Here’s a rather nauseating, if not scary, tidbit about an artificial sweetener beloved to humankind. And also to Monsanto. Aspartame. The second most used artificial sweetener in the world, next … [Read full article]
Psychologists and biologists who study the phenomenon of revenge from an evolutionary point of view will acknowledge that the impulse for taking revenge is pervasive in human societies, but will also add that this impulse is constrained, and has its costs. It is natural to have feelings of revenge, but to act on those feelings may cost inclusion in the social group. But vengeance towards someone outside one’s group is another matter.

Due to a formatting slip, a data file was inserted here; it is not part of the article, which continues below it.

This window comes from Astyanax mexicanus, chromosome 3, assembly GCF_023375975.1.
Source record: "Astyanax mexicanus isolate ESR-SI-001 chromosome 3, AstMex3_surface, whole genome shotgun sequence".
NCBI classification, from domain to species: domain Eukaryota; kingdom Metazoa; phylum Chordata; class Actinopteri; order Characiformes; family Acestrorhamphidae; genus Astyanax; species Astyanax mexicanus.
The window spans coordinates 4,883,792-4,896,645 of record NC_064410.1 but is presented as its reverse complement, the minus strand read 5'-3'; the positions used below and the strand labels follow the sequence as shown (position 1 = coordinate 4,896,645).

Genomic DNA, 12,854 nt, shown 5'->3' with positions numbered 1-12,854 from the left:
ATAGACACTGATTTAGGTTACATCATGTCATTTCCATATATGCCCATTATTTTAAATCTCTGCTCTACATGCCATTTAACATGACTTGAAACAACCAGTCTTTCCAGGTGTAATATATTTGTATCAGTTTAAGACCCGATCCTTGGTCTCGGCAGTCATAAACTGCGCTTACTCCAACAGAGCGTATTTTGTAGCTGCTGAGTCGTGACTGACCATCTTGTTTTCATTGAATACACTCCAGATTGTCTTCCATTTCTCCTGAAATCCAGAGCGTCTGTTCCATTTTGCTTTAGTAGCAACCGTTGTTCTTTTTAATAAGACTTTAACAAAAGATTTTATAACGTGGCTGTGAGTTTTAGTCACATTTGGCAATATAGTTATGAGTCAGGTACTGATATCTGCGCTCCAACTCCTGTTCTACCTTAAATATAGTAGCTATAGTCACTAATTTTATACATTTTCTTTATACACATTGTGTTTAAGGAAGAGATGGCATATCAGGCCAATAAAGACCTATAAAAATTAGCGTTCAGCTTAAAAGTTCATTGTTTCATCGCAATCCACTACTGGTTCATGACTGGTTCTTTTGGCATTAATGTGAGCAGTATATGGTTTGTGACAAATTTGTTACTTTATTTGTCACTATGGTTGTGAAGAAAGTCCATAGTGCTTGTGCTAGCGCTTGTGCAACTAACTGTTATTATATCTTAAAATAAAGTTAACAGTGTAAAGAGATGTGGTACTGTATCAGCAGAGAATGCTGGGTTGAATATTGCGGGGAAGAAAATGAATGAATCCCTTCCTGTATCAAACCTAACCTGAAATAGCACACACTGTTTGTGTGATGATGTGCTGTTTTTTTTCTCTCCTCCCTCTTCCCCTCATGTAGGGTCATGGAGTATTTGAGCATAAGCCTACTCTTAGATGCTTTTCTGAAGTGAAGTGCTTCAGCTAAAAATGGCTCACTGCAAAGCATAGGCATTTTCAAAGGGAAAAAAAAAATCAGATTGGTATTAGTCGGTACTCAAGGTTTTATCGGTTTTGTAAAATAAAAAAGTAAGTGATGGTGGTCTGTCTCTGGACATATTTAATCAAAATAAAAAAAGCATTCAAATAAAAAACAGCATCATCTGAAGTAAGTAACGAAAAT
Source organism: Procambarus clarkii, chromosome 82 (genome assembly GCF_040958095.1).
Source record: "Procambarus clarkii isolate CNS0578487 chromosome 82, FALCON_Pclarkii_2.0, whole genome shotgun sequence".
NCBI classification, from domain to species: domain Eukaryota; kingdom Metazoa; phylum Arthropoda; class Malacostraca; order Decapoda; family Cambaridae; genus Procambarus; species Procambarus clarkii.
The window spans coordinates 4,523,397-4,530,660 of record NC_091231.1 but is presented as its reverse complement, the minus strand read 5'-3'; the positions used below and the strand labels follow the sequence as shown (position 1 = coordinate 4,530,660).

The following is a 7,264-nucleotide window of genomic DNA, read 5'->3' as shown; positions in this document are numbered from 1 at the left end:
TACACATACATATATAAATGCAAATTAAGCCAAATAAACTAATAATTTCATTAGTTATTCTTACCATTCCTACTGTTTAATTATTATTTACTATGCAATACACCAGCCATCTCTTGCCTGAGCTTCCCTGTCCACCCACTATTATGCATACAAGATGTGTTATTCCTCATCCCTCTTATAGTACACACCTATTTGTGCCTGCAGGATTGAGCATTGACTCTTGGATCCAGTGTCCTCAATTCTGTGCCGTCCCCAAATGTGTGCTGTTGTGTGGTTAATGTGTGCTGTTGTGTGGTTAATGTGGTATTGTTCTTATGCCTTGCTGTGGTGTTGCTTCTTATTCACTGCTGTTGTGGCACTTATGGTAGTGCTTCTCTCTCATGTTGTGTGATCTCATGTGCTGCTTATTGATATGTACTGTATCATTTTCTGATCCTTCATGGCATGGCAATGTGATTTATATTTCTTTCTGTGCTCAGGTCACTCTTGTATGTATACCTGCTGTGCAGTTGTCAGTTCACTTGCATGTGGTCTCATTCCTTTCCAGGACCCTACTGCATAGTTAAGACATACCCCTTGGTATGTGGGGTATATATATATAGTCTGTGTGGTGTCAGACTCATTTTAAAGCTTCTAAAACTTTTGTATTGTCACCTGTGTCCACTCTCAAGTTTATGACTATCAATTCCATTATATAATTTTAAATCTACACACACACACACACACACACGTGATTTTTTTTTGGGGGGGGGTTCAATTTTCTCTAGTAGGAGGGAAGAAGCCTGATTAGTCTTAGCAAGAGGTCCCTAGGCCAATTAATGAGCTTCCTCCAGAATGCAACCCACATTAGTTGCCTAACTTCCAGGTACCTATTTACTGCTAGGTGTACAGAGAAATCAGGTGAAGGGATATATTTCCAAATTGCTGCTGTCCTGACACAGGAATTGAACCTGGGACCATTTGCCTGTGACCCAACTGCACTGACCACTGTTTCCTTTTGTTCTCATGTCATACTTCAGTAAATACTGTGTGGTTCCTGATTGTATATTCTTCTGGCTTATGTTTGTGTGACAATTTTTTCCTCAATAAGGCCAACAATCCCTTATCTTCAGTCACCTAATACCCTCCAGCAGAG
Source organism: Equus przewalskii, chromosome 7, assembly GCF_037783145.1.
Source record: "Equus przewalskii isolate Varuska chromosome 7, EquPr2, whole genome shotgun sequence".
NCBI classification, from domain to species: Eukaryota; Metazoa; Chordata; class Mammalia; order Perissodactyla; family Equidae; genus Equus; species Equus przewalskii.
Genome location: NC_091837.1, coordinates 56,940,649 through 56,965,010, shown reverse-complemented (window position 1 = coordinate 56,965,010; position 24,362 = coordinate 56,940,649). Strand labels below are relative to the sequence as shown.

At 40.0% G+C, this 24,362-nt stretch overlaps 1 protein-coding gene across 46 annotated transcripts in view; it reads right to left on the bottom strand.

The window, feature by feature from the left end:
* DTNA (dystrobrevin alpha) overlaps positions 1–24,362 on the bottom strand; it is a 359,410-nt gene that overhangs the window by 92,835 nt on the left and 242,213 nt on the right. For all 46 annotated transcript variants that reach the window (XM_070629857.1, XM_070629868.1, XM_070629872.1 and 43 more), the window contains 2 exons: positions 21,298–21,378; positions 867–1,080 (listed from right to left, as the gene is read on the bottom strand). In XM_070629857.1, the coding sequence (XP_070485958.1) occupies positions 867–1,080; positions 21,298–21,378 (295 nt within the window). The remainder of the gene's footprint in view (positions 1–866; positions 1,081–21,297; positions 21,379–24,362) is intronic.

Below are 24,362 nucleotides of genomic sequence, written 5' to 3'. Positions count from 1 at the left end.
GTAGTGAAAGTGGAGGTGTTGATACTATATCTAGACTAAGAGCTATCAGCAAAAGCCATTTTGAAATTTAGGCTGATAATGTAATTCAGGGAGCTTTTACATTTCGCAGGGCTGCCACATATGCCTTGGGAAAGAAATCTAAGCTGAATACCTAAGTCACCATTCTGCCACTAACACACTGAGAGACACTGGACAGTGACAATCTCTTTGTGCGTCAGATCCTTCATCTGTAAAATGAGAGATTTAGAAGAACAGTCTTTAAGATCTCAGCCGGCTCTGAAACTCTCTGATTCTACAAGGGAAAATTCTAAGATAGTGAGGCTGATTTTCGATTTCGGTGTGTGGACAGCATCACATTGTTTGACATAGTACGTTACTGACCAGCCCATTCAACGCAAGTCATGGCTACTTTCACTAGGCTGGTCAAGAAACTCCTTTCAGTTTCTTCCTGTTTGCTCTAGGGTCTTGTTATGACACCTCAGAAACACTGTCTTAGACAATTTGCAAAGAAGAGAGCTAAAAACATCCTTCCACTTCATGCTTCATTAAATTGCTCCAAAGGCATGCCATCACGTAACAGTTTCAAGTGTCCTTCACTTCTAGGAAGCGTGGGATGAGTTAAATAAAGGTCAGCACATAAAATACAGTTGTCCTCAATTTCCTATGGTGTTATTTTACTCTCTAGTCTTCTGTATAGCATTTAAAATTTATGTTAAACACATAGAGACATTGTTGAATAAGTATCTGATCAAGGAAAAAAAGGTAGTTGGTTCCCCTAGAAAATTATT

The resurgent interest in alternative fuels has propelled interest in using biomass “feedstocks” as an energy source for liquid fuel and bio-electricity generation. But bio-fuel (and other ‘commodity chemicals’) derived from biomass faces one big technical challenge: how to separate the useful constituents of cellulose-based biomass (i.e., its its six-carbon, building block sugars) from the not so useful ones (such as lignin and hemicellulose)? REcetn research has confirmed that the key to biomass conversion to fuel is a fungus with the less-than-appealing name of brown rot fungus.